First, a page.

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Mumsnetters aren't necessarily qualified to help if your child is unwell. If you have any serious medical concerns, we would urge you to consult your GP.

Oh no, have my dds been exposed to the cold sore virus?

(11 Posts)
QueenMolotov Tue 22-Dec-15 10:25:53

Also posting this in Chat for traffic.

Dds (nearly 7yo and 3-and-a-half yo) and I visited a relative yesterday who kissed them on the lips when we arrived (I don't like this but she insists). Relative suffers from cold sores but looked clear at that point yesterday. I obviously would never and have never let her kiss them with active cold sores.

About an hour or so later, I noticed that her lip looked sore; I asked but she said she didn't think it was a cold sore as she didn't feel any tingling.

I asked her this morning how she was, and the cold sore broke out overnight.

What chance is there that they've now caught the virus? Do I need to take them to our GP? I'm so upset sad

MooseAndSquirrel Tue 22-Dec-15 10:45:16

Nothing the gp can do for it I'm afraid.
DD1 caught the virus when really little of my selfish grandmother.
She breaks out now whenever she's run down the poor thing. I have a light treatment thing for it though and it works fab on her.
However I think some people are naturally immune as my mentioned GM, DM & DD suffer and I (touch wood) have never caught it. Hope ur DDs get lucky

Berthatydfil Tue 22-Dec-15 10:54:54

It's possible they may avoid it as the lesion wasn't active st the time. If they are lucky and avoid it this time I'm afraid I would risk offending the relative and insist on no lip kissing at all in future. I'm assuming mum or mil so some straight talking by you or dh is in order.
Tell your daughters they mustn't kiss that or any relatives on the lips anymore.
I know it seems rude but cold sores can be nasty. I'm somebody who had one years and years ago and has never had another since but I know not everyone is so lucky.
If you're worried and think it might break out over the xmas period see the pharmacist this week and buy some Zovirax or similar. You can also get little plasters to go over them.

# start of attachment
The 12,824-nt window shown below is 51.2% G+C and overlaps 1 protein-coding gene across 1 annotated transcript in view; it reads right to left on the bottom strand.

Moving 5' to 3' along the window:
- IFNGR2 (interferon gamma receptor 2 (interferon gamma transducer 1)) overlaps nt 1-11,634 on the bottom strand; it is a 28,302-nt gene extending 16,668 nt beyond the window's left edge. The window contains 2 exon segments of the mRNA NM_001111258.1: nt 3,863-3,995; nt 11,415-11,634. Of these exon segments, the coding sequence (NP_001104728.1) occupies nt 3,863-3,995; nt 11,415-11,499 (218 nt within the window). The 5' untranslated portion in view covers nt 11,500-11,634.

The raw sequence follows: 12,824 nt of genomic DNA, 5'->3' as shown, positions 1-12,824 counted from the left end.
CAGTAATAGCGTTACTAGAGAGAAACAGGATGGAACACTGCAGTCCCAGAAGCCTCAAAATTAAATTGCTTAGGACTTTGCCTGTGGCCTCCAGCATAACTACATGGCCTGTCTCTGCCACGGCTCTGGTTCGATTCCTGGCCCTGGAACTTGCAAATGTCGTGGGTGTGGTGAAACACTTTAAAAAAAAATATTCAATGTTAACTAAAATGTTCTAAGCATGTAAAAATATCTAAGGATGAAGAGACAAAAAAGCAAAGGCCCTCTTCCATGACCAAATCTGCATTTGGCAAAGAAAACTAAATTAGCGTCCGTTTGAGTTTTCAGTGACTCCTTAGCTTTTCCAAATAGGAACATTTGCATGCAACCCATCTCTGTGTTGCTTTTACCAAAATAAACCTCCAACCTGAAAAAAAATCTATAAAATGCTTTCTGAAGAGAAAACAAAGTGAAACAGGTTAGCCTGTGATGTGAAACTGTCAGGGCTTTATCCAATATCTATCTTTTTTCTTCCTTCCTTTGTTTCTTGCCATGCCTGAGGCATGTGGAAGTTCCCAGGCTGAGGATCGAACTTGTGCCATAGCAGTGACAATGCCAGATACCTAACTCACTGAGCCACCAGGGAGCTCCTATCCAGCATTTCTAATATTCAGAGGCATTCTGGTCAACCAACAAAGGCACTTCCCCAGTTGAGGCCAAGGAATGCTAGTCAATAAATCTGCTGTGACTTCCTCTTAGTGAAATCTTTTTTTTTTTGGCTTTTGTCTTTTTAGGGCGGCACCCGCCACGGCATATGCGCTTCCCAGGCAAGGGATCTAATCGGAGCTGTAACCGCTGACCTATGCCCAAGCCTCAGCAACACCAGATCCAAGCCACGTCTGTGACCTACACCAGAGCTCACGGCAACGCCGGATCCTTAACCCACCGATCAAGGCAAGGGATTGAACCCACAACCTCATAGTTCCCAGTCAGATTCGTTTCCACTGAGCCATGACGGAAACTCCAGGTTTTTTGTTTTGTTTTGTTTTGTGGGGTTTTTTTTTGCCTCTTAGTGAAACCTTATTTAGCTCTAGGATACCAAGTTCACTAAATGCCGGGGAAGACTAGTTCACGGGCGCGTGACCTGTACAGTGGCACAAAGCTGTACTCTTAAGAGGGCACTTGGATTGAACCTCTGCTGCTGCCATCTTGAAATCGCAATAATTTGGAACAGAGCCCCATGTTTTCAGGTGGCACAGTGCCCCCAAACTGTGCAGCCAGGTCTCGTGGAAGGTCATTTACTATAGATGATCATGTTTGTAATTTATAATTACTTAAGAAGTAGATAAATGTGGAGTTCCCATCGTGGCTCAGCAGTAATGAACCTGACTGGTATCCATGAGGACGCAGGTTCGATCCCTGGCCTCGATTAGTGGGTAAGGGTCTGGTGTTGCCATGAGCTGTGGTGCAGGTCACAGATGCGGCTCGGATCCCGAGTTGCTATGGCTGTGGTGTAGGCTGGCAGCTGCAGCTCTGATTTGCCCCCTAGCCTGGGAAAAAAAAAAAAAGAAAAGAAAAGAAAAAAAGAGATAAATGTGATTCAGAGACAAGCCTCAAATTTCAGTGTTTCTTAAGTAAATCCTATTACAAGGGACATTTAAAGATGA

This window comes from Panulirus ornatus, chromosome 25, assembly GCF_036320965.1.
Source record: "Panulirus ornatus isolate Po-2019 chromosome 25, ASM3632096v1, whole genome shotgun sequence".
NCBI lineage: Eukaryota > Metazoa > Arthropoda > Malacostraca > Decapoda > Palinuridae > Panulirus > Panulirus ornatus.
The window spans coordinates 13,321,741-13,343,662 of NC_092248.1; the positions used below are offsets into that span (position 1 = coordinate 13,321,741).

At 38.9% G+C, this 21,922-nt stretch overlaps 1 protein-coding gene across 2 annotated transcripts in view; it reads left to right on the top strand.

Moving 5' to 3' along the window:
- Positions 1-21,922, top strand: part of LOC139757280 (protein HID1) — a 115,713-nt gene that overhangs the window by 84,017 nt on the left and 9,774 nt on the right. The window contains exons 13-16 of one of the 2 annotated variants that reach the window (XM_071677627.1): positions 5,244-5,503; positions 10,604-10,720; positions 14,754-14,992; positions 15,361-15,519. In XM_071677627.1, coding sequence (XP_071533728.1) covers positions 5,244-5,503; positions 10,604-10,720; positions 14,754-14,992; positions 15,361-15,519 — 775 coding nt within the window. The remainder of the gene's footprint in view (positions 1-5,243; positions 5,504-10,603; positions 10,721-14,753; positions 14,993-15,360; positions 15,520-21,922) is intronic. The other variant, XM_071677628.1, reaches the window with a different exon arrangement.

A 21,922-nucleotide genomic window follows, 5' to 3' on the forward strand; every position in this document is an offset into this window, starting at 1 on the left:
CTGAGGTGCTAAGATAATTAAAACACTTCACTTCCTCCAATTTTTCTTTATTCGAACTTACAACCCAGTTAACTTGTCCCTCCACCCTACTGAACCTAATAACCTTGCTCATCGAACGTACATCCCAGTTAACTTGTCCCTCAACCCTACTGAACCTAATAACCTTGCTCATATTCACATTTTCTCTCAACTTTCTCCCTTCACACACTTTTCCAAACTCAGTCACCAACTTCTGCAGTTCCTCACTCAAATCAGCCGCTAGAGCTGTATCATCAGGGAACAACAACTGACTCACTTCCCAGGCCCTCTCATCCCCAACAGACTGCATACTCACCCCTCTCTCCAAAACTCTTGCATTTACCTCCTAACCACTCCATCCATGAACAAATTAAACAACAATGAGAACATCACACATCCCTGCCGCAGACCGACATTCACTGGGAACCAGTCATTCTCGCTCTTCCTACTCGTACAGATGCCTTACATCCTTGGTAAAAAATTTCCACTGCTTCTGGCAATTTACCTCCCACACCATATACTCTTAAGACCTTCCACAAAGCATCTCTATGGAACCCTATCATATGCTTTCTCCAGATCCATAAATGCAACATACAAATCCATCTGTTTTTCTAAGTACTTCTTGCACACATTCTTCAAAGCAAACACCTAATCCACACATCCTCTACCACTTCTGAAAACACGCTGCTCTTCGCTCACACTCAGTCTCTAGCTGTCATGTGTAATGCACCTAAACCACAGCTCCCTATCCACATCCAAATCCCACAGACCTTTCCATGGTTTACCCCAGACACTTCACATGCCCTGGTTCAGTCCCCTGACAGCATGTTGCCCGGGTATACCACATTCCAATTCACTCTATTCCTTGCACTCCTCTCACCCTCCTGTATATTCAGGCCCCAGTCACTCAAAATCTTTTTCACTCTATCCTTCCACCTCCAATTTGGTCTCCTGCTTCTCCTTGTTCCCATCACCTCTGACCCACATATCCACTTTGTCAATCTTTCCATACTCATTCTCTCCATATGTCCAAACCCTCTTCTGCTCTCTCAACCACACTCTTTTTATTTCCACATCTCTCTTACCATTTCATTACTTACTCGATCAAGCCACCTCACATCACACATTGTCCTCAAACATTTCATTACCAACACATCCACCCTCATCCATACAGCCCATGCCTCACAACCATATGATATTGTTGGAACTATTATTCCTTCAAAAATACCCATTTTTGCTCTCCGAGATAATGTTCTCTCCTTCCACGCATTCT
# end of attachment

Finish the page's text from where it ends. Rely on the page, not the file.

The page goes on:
KimmySchmidtsSmile Tue 22-Dec-15 11:02:39

I am sympathetic but I would also be relieved that your daughters have long as they wash their hands, don't scratch, touch eyes or genitals, it will go very soon...zovirax is fab, blisteze will help. They will now have the antibodies in their system so if they do ever have babies of their own, that protection will cross over to the fetus. Newborns who are exposed without their mums ever having had a cold sore hence no antibody crossover and it can be fatal

Willdoitinaminute Tue 22-Dec-15 16:48:42

The primary infection of the coldsore virus doesn't actually cause cold sores. It usually starts like most viral infection with high temp and general unwell feeling. Eventually you get lots of small mouth ulcers inside the mouth. I can remember the incubation period but if you google primary herpes simplex if will give you the low down. In order to get cold sores you must have had the primary infection in the past. Most of us have had it but it may have been mild or happened as an infant and gone undiagnosed. Only a small percentage of people who have had the virus will go on to get recurrent cold sores. It works in the same way that shingles does with chickenpox. The virus remains dormant in the nerve ganglions only causing infection when the immune system is low.

QueenMolotov Tue 22-Dec-15 18:36:28